Western theories of law have drifted steadily towards the privatization of homicide, despite the fact that it runs counter to rule of law. Public acts of homicide like capital punishment are now viewed by many as barbaric, while a private act of homicide like the starvation of comatose patients is viewed by many as a caring gesture both to patient and family. This subversion of the rule of law is prompted by humanitarian ethics.
McAleer argues that humanitarianism is a false friend to those committed to the rule of law. The problem of human vulnerability makes political theology an inescapable consideration for law. Readers will find much to reflect upon in this book. McAleer's argument can be read as a cultural chapter in the history of moral ideas, but also as a close and timely reading of a grim subject.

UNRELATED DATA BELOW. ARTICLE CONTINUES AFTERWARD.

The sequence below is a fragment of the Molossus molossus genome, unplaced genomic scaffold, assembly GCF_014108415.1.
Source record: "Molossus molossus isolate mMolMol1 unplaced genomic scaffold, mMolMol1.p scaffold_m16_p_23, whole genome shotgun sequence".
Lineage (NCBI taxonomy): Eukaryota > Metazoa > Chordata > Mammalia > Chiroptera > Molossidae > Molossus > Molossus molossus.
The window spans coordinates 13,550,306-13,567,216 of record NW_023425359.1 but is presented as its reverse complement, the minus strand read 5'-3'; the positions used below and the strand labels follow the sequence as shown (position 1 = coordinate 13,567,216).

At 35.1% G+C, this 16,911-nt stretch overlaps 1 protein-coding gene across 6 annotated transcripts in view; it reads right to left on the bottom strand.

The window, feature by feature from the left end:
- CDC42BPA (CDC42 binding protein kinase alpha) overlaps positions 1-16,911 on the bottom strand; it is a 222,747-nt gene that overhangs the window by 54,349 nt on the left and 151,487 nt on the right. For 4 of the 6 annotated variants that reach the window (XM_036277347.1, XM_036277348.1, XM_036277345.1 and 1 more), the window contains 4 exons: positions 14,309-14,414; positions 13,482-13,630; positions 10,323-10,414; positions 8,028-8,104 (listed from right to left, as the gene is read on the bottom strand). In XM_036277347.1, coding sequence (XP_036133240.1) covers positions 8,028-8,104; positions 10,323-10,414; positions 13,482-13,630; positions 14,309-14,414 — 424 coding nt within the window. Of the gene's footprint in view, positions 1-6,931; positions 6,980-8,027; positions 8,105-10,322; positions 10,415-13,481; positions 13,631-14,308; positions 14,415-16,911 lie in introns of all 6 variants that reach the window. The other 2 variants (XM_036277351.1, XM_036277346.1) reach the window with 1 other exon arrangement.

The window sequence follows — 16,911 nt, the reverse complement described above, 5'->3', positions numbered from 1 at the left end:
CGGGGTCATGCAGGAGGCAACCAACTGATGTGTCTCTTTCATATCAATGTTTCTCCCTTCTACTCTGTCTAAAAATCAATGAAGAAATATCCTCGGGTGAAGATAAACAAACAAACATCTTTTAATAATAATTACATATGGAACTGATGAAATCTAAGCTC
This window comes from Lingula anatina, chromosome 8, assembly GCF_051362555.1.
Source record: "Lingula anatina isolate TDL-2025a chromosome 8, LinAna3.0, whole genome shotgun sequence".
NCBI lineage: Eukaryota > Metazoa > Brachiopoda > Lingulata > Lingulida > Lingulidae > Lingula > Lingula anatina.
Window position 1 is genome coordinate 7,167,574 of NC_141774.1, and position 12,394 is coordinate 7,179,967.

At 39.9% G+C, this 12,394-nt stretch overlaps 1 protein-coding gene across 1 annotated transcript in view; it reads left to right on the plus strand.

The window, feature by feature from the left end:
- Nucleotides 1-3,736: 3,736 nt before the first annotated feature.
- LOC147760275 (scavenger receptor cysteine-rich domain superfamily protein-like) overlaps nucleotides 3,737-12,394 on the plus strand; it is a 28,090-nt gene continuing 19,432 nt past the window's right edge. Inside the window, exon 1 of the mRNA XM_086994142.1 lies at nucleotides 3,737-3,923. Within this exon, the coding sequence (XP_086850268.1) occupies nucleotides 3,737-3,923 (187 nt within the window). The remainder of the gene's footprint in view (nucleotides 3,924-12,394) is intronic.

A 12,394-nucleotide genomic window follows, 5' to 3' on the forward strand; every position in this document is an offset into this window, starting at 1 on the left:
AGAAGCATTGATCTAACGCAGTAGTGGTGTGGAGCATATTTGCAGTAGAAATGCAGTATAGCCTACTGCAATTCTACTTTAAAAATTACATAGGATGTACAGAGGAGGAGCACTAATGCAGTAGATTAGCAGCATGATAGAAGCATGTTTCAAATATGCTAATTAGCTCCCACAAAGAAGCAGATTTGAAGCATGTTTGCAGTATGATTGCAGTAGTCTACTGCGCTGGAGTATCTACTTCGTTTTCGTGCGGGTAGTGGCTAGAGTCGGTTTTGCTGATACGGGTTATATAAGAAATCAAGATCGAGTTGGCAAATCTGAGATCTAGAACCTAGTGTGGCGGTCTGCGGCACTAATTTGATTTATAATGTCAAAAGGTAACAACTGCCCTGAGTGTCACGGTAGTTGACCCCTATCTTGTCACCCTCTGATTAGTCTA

|Publisher:||Taylor & Francis|
|Product dimensions:||5.90(w) x 8.90(h) x 0.40(d)|
About the Author
Graham McAleer is professor of philosophy at Loyola University in Maryland. He wrote introductions to the Transaction editions of Aurel Kolnai’s Ethics, Value and Reality and Max Scheler’s The Nature of Sympathy and On the Eternal in Man. He is the author of Ecstatic Morality and Sexual Politics.
Table of Contents
1 Blood Diamonds and the Limits of Moral Knowledge 15
2 State Privilege to Kill 33
3 Victims' Rights and Double Jeopardy 59
4 Political Theology and the Law of War 85
5 Wrongful Life Tort 101
6 Is Carl Schmitt Right? Is Just War Impossible? 117
7 Why the Case of the Maltese Twins Was Wrongly Decided 139
8 Kosovo Air War and Why Malthus Was Really a Wise Man 161
Conclusion: Natural Law as Political Theology 187
Appendix: The "Summa Theologica" Thomas Aquinas 199